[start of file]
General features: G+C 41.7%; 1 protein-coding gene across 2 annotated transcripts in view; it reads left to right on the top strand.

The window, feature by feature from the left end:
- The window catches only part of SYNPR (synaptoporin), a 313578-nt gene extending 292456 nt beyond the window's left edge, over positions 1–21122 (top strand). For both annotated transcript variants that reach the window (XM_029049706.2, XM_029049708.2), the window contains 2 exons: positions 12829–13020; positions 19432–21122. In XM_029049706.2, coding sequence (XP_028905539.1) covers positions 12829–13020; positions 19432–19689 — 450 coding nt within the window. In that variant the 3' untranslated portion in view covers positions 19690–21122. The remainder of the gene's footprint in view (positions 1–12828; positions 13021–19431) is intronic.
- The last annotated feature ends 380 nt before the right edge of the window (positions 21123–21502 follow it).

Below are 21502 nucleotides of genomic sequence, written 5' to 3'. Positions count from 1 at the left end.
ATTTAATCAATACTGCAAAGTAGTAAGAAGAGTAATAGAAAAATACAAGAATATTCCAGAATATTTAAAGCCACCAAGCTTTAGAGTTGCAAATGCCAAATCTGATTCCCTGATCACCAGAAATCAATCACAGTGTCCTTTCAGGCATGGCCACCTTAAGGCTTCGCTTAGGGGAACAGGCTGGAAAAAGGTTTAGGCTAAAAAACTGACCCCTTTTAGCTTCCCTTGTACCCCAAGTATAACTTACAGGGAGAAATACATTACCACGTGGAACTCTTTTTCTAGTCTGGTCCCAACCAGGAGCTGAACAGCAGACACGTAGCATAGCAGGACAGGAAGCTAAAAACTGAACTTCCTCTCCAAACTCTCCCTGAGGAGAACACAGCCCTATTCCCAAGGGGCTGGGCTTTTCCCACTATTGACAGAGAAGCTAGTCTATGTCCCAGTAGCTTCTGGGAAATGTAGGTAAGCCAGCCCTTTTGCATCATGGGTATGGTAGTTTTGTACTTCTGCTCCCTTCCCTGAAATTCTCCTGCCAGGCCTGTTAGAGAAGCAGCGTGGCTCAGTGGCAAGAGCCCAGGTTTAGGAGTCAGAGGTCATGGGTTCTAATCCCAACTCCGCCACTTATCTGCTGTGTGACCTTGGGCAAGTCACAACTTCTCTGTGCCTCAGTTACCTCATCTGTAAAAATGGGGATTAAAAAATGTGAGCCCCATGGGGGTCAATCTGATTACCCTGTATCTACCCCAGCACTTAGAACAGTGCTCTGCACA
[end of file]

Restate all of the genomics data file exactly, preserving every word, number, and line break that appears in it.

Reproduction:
General features: G+C 41.7%; 1 protein-coding gene across 2 annotated transcripts in view; it reads left to right on the top strand.

The window, feature by feature from the left end:
- The window catches only part of SYNPR (synaptoporin), a 313578-nt gene extending 292456 nt beyond the window's left edge, over positions 1–21122 (top strand). For both annotated transcript variants that reach the window (XM_029049706.2, XM_029049708.2), the window contains 2 exons: positions 12829–13020; positions 19432–21122. In XM_029049706.2, coding sequence (XP_028905539.1) covers positions 12829–13020; positions 19432–19689 — 450 coding nt within the window. In that variant the 3' untranslated portion in view covers positions 19690–21122. The remainder of the gene's footprint in view (positions 1–12828; positions 13021–19431) is intronic.
- The last annotated feature ends 380 nt before the right edge of the window (positions 21123–21502 follow it).

Below are 21502 nucleotides of genomic sequence, written 5' to 3'. Positions count from 1 at the left end.
ATTTAATCAATACTGCAAAGTAGTAAGAAGAGTAATAGAAAAATACAAGAATATTCCAGAATATTTAAAGCCACCAAGCTTTAGAGTTGCAAATGCCAAATCTGATTCCCTGATCACCAGAAATCAATCACAGTGTCCTTTCAGGCATGGCCACCTTAAGGCTTCGCTTAGGGGAACAGGCTGGAAAAAGGTTTAGGCTAAAAAACTGACCCCTTTTAGCTTCCCTTGTACCCCAAGTATAACTTACAGGGAGAAATACATTACCACGTGGAACTCTTTTTCTAGTCTGGTCCCAACCAGGAGCTGAACAGCAGACACGTAGCATAGCAGGACAGGAAGCTAAAAACTGAACTTCCTCTCCAAACTCTCCCTGAGGAGAACACAGCCCTATTCCCAAGGGGCTGGGCTTTTCCCACTATTGACAGAGAAGCTAGTCTATGTCCCAGTAGCTTCTGGGAAATGTAGGTAAGCCAGCCCTTTTGCATCATGGGTATGGTAGTTTTGTACTTCTGCTCCCTTCCCTGAAATTCTCCTGCCAGGCCTGTTAGAGAAGCAGCGTGGCTCAGTGGCAAGAGCCCAGGTTTAGGAGTCAGAGGTCATGGGTTCTAATCCCAACTCCGCCACTTATCTGCTGTGTGACCTTGGGCAAGTCACAACTTCTCTGTGCCTCAGTTACCTCATCTGTAAAAATGGGGATTAAAAAATGTGAGCCCCATGGGGGTCAATCTGATTACCCTGTATCTACCCCAGCACTTAGAACAGTGCTCTGCACA